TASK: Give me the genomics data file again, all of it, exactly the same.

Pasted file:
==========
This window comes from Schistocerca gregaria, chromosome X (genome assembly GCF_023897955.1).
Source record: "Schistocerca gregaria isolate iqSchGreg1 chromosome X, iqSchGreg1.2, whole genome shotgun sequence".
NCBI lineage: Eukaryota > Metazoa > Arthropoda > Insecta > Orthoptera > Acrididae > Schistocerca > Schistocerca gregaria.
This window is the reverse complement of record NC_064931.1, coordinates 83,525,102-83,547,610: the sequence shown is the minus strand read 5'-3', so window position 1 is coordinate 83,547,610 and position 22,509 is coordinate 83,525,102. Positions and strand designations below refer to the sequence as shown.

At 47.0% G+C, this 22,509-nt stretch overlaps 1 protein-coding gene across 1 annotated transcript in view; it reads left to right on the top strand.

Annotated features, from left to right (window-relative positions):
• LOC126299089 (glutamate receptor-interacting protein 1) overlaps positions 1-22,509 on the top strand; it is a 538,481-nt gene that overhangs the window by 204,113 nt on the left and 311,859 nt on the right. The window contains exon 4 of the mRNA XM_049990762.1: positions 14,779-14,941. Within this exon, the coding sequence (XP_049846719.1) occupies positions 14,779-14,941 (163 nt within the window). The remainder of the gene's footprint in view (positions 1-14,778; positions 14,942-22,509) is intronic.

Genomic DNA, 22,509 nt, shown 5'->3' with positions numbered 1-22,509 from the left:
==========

This window comes from Schistocerca gregaria, chromosome X (genome assembly GCF_023897955.1).
Source record: "Schistocerca gregaria isolate iqSchGreg1 chromosome X, iqSchGreg1.2, whole genome shotgun sequence".
NCBI lineage: Eukaryota > Metazoa > Arthropoda > Insecta > Orthoptera > Acrididae > Schistocerca > Schistocerca gregaria.
This window is the reverse complement of record NC_064931.1, coordinates 83,525,102-83,547,610: the sequence shown is the minus strand read 5'-3', so window position 1 is coordinate 83,547,610 and position 22,509 is coordinate 83,525,102. Positions and strand designations below refer to the sequence as shown.

At 47.0% G+C, this 22,509-nt stretch overlaps 1 protein-coding gene across 1 annotated transcript in view; it reads left to right on the top strand.

Annotated features, from left to right (window-relative positions):
• LOC126299089 (glutamate receptor-interacting protein 1) overlaps positions 1-22,509 on the top strand; it is a 538,481-nt gene that overhangs the window by 204,113 nt on the left and 311,859 nt on the right. The window contains exon 4 of the mRNA XM_049990762.1: positions 14,779-14,941. Within this exon, the coding sequence (XP_049846719.1) occupies positions 14,779-14,941 (163 nt within the window). The remainder of the gene's footprint in view (positions 1-14,778; positions 14,942-22,509) is intronic.

Genomic DNA, 22,509 nt, shown 5'->3' with positions numbered 1-22,509 from the left: